After Mass ended, we walked to the car, buckled the kids in, and drove away. On the way to the Chinese restaurant, my wife and I discussed the incident. She realized that the words Christopher used in church were the same ones she had used with him during his potty training. Also, we were convinced one of the babies close to us during the service must have had a poopy diaper or probably just passed gas. We chuckled about it. However, our little guy provided the last laugh. Overhearing the discussion, Christopher, with the smile that only a young child can produce, piped up with one more comment, “Oh, in church? That was me.”

Thursday, December 24, 2015

Last Holidays

A few years ago, my younger son (now a few weeks shy of 14) was approaching his likely last year of believing in Santa Claus. We’d spent most of the day following Santa on the Norad website. We tracked his every move, listened to the on-line messages, and did our best to figure out how long it would be before Santa hit the Atlanta area. With Santa en route to the east coast of the U.S., my wife and I put our younger son to bed, waited until we thought he was asleep, then put the gifts in place. My younger son chose that moment to wake up, saw me moving the gift, and ran crying to his room.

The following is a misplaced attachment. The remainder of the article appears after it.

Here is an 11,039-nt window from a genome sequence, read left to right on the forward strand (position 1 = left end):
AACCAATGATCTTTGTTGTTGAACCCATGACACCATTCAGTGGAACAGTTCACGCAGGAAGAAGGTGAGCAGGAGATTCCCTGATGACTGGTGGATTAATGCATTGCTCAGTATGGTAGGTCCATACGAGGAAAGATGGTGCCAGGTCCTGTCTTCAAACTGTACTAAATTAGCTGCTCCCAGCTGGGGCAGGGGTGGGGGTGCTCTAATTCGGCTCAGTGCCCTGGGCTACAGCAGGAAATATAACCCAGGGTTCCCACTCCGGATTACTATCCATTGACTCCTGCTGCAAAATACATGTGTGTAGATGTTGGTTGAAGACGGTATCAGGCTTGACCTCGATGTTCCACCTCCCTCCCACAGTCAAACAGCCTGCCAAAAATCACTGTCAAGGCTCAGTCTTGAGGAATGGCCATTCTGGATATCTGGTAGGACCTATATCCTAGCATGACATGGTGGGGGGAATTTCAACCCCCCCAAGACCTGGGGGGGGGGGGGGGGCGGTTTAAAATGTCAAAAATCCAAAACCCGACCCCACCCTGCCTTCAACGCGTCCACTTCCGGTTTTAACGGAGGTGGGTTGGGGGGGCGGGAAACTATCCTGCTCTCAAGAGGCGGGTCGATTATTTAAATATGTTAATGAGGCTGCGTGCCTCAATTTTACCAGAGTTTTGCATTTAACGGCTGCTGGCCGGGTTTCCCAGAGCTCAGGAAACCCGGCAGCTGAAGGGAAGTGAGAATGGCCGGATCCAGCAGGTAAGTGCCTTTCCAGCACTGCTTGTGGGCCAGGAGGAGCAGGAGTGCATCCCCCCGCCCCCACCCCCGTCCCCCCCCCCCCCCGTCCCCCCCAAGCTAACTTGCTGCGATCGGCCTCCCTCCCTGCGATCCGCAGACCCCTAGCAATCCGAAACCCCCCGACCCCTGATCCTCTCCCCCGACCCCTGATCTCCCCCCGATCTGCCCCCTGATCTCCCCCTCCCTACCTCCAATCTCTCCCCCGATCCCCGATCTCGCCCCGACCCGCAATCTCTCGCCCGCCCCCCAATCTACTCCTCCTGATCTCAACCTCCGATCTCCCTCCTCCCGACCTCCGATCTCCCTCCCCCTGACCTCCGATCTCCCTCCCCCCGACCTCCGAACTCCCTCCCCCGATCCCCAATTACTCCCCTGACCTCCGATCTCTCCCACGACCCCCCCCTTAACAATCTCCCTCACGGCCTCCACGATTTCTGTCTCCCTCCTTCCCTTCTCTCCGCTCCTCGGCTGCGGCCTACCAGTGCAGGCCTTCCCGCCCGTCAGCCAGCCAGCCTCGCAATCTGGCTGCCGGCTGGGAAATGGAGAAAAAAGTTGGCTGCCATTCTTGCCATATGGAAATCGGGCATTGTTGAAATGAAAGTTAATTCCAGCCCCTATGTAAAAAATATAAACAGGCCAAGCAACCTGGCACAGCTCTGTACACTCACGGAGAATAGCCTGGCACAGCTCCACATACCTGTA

I tried to console him, saying I was just moving the gift for Santa. But childhood had been shattered and Santa was a lie. “Let’s pull out Norad,” I finally said. We opened the website and I got a blessing. The site announced that Santa had just left the Atlanta area. My son accepted my explanation of my moving the gift and held to his beliefs for one more year.

Now, though, I face holidays of a different kind. My older son, now a high school senior, is focused on finishing school and college. He’s down to two choices: Mississippi State and Georgia Southern. We’ve visited both so far. Wherever he chooses, I know he will do great.

However, I also know that life will now change. A band member throughout high school, my son plans to play in the band in college. If he attends MSU, he’ll spend every Thanksgiving at school, preparing for the annual clash with Ole Miss. Georgia Southern always plays football on Thanksgiving week. From either school, it is difficult to get him home and back with holiday traffic and not be concerned about his safety and being worn out. More likely, we’ll travel to where he is to celebrate Thanksgiving. Will Christmas be the same? Both MSU and GSU are in bowl games this year and may see that experience going forward. My son might make it home for Christmas or he might have a pre-Christmas bowl game to attend as a band member. Might we have to go to him for Christmas as well?